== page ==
how on earth did they survive?
How on earth did they survive?
So beautiful …

And to think, that awful day
has brought a strange, sad beauty:
the Nankeen Kestrel,
the bright King Parrot.

If only Alison, Peter, Douglas and Dorothy …
Alison, Peter, Douglas and Dorothy
were here to see them.

Happy Hour

I’ve been toying with the idea of joining together the various rhyme challenges on this blog into a humorous free verse poem, the sort of thing that might be read out over a tinkling piano late at night.  I had my chance last night, when I was a guest speaker at the annual dinner for Canberra Repertory.  Man, those Rep veterans can party.  And just as well, because the entrees didn’t arrive until after 9pm, and my talk, scheduled for after the main course, was in danger of being out of date by the time it was delivered. 

I edited the speech as I ate, and removed the poem from its ending; I’m putting it here.

My talk was about those magically creative moments that happen in theatre, that are the reason theatregoers go back to the theatre, and that are never the most expensive moments in a show.  Those moments are, I proposed, every bit as available to an amateur group as they are to any professional body.  Morever, professional shows in Australia, so often a dogged reproduction of something that worked five years earlier on Broadway, can be less surprising and less creative than many shows produced by amateurs.

I planned to wrap up with a recollection in verse of happy hours I attended after Rep shows, back in the late ’80s, usually at Tilley’s Devine Cafe Gallery, where I drank Strongbow cider (erroneously believing that it wasn’t vile), and tried too hard to impress my elders. 

I took some liberties with events, and made myself much wittier than I am.  My excuse is that I was trying to string together all these words that supposedly cannot be rhymed.  Because if they can be rhymed, what other impossibilities are waiting to be demolished?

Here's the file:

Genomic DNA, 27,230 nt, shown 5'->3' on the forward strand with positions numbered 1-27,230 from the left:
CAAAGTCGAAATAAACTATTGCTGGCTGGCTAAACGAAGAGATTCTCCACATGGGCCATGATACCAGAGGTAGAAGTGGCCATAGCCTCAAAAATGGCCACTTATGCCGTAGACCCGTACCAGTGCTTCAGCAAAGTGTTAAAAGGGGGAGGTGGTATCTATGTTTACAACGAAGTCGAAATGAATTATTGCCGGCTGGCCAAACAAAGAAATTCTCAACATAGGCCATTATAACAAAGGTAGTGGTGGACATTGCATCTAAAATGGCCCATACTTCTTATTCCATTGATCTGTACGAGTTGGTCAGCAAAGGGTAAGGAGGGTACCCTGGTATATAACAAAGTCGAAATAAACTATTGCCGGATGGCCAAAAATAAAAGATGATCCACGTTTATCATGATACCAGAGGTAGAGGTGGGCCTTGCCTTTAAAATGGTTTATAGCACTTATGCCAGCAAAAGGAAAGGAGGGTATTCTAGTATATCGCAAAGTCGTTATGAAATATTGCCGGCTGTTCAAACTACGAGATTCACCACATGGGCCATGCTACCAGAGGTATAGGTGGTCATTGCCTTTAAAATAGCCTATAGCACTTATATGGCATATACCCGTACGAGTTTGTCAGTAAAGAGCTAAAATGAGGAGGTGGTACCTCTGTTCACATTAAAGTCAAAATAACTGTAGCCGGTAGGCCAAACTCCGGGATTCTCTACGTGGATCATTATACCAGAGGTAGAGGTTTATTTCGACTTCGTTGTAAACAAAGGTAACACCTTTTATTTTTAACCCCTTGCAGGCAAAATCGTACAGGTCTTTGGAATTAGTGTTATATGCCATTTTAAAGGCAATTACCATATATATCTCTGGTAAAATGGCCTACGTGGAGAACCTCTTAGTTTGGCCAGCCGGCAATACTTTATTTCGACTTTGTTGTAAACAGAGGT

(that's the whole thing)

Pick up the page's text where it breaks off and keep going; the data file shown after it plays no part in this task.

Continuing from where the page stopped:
Happy Hour

Thomas always promises
“There’s no band like Thomas’s!”
His band? He’s just the drummer.
They play that punky foreign jazz,
their singer’s hair as orange as
a mandarin in summer.

The girls sit listening, prim, knees together,
hands on laps.
The boys all smoke like chimneys
and look in vain for gaps.

Simon chats up Kelly, levels of lust ascending
to a dangerous high,
his dreams of justice ending
with her every sigh,
and he says to me, “Might have an early night.
You should too, son.”
I say “Simon, I think it can be done.
Yes, I think it can be done.”

Theven year-old Thally
whoth jutht lotht a tooth
ith futhing, futhing, futhing
over nothing, nothing, nothing.

Her mother, Sharon, says
“Tokyo’s oakey-doakey,
but only for a visit.
The Vatican City’s pretty,
but too itty-bitty.”
And here it comes … “Oh, Paree!”
(where she discovered absinthe, cheroots and potpourri)
“Are you bored?” she asks. “Have you even been abroad?”

and I say, “Three things I gained while overseas:
a mug, a Japanese fan, vermouth.
Three things I lost while overseas:
my luggage, appetite, and youth.”

She’s miffed, and murmurs,
“I try, but I never find it funny when you make fun.”
I say, “I think it can be done.
Try harder, ‘cos I think it can be done.”

Her new man Joe plays the banjo,
sings of farms and woe,
but he went to Dara,
moved to South Yarra,
and he’s a great writer, he says,
or he could be one.

Me, I don’t challenge
a J. D. Salinger,
not even a would-be one.

So, imbibing plonk,
sold as sauvignon blanc,
I find a gent
I know only as Director, Resident,
holding forth
on his play
about Ollie North.

He says, “A hostage Ollie North
would cost a jolly penny in ransom.
They let him go, July 4th
because he’s so damn handsome!
Do you see?”
And the chorus boys chorus, “Mais oui, mais oui!”
He sees me smirk, and announces
“I find it odd
that those who need one most
have no God.”

“It was so like Jehovah,
that putting one over.
Trust him to oblige a
man like Elijah
to take up the prophecy trade.

That small voice, I’m thinking,
would set me to drinking.
I’d probably try gin,
a drink as obligin’
as any that man’s ever made.”

He says, “My dear,
I never knew a career
could be ended before it’s begun.”
I say, “Well, it can be done.
Oh, I know it can be done.”

So later, in the kitchen,
Melissa heats a
in an oven meant
for the victims of Hannibal Lecter,
according to the government inspector.
I steal a slice, and she asks,
“Will a new album ever top
that one by Dylan,
you know, before Blonde on Blonde?”
I say, “What, Highway 61?”

“Yes,” she replies, then smoke gets in our eyes,
and I think, I guess, why not?
If we all took a shot,
I’m not sure how,
but I think it can be done

She kisses my neck,
says “Any objections?”
I assure her there are none.

Besides, I think it can be done.
Yes, I think it can be done.